If your pickles are exposed to oxygen when they are fermenting, a little mold will probably form on top. This is harmless and can just be removed.
Any vegetables not completely covered with water will rot during the fermenting process, and should be removed.
A ceramic pickle crock is not very expensive, and very handy. These have a built in air lock on top, that you can just add a little water to. The air lock will let the pickle gasses escape, and prevents oxygen from entering. Pickle crocks come with purpose made weights, that hold the contents below the water level. With a pickle crock you are unlikely to have mold problems. Also pickle crocks are usually partly made from unglazed ceramic, which can’t normally be completely cleaned, and will hold some of the pickling bacteria from one batch to help inoculate the next. If necessary, the unglazed parts can be sterilized in boiling water.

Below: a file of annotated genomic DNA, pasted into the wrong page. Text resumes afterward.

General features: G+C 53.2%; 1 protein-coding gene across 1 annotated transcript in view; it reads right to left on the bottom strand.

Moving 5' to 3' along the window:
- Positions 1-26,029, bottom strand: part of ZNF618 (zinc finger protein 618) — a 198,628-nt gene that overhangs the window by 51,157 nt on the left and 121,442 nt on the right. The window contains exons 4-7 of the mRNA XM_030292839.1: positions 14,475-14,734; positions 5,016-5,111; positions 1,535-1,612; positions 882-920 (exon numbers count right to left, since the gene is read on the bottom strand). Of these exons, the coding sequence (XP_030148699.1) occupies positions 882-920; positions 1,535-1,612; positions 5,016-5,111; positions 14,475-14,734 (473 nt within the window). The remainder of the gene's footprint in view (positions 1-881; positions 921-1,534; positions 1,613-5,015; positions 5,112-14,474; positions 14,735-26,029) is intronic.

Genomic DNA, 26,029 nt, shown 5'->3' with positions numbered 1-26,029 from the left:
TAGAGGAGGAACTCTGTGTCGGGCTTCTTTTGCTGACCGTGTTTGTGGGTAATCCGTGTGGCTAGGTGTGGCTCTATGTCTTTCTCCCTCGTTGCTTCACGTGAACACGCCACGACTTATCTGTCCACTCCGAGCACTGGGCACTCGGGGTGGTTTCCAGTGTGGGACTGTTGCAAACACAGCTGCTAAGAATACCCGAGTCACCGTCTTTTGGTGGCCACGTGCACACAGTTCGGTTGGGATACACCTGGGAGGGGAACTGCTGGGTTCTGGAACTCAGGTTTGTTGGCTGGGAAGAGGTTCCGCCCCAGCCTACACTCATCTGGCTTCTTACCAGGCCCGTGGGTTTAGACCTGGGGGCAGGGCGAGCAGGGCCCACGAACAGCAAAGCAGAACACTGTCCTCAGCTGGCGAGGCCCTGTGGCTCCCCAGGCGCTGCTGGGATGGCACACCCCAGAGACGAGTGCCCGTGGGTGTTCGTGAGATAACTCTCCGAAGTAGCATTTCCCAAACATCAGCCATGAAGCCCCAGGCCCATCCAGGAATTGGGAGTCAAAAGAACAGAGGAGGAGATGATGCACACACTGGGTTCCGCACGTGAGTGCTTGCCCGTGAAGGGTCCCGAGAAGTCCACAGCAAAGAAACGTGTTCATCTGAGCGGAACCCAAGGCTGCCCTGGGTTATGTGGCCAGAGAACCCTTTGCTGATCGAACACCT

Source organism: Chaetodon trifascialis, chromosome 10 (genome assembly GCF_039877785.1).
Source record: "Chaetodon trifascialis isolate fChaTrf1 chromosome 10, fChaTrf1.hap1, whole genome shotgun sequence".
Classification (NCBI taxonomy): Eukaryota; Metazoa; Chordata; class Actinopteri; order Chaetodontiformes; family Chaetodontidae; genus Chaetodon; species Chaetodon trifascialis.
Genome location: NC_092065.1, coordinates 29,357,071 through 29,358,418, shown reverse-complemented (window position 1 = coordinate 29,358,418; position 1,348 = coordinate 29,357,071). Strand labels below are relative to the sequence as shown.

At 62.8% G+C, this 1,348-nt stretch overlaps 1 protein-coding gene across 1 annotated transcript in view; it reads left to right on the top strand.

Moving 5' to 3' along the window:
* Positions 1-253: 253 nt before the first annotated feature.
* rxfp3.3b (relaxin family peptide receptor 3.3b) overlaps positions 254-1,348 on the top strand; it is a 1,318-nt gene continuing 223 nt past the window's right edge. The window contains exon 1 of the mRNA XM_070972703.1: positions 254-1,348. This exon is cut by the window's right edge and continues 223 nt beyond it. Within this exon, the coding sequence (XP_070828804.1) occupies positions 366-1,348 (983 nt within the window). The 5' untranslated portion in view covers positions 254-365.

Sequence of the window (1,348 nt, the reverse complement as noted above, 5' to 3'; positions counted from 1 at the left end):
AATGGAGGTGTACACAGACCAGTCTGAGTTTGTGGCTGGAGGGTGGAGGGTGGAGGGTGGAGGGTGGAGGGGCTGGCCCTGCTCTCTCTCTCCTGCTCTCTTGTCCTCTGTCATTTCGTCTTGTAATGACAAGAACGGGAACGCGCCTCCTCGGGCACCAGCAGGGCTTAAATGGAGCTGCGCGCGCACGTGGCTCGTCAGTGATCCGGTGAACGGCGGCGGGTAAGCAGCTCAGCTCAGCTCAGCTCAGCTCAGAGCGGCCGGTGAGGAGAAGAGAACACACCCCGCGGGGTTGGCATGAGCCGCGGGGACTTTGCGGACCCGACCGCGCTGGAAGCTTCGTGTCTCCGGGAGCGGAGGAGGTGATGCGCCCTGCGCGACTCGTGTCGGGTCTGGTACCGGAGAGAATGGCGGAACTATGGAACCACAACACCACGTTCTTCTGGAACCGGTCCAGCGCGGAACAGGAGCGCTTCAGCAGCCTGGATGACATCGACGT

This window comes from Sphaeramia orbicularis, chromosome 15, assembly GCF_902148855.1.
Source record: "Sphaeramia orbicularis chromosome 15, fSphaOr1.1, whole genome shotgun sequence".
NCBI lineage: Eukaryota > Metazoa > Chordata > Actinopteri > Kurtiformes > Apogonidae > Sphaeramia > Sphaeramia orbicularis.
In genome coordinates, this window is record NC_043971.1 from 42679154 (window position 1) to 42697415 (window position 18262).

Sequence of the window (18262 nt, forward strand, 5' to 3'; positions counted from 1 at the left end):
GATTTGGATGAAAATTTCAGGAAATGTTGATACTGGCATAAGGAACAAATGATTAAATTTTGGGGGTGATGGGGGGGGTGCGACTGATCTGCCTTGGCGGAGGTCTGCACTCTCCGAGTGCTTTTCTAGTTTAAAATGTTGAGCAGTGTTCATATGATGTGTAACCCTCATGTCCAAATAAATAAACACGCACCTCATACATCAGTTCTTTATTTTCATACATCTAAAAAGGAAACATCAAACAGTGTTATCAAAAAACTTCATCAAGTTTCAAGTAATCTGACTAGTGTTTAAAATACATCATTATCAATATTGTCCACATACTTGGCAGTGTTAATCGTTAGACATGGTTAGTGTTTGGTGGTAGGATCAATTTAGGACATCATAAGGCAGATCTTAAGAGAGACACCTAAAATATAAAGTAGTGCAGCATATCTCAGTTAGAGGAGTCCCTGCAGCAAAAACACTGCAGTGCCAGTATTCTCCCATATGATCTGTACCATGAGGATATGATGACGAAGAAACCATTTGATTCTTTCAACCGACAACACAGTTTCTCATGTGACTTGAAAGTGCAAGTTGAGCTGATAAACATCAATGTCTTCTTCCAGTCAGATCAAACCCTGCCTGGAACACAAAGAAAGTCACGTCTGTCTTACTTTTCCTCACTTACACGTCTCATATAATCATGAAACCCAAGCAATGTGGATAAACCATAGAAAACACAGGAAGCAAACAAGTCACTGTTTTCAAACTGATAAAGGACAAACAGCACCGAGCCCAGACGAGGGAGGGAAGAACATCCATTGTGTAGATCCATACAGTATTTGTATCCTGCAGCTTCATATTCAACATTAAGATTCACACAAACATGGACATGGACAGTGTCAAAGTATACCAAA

A common mistake is to buy a pickle crock that’s too small. You might think you could never eat 10 liters (2.5 gallons) of pickles, but they will lose volume as they ferment, and will taste very good once you’re finished! They will also store a long time. It is true, when making speciality pickles, like beet relish or similar things, that 10 liters might be a little on the large side.
If you find a recipe for fermented pickles or kimchi on the Internet that doesn’t have this step, it won’t work! Pickles cannot be fermented in the refrigerator!
Pickles Need Salty Brine
It might be technically possible to make pickles without salt, but that’s defeating one of the important reasons for making pickles in the first place. Salt is a preservative, and pickling foods is a way of preserving them. Pickles with minimized salt content will have a very short shelf life.
The pickling process requires an astonishing amount of salt. A typical recipe with 2-3 Kg (5-6 lbs) of vegetables may need as much as 5-6 Tablespoons. The amount of salt is not usually very critical, so some people add more or less and often don’t measure it. The salt needs to be very pure, without iodine or minerals, as these will cause the pickles to brown.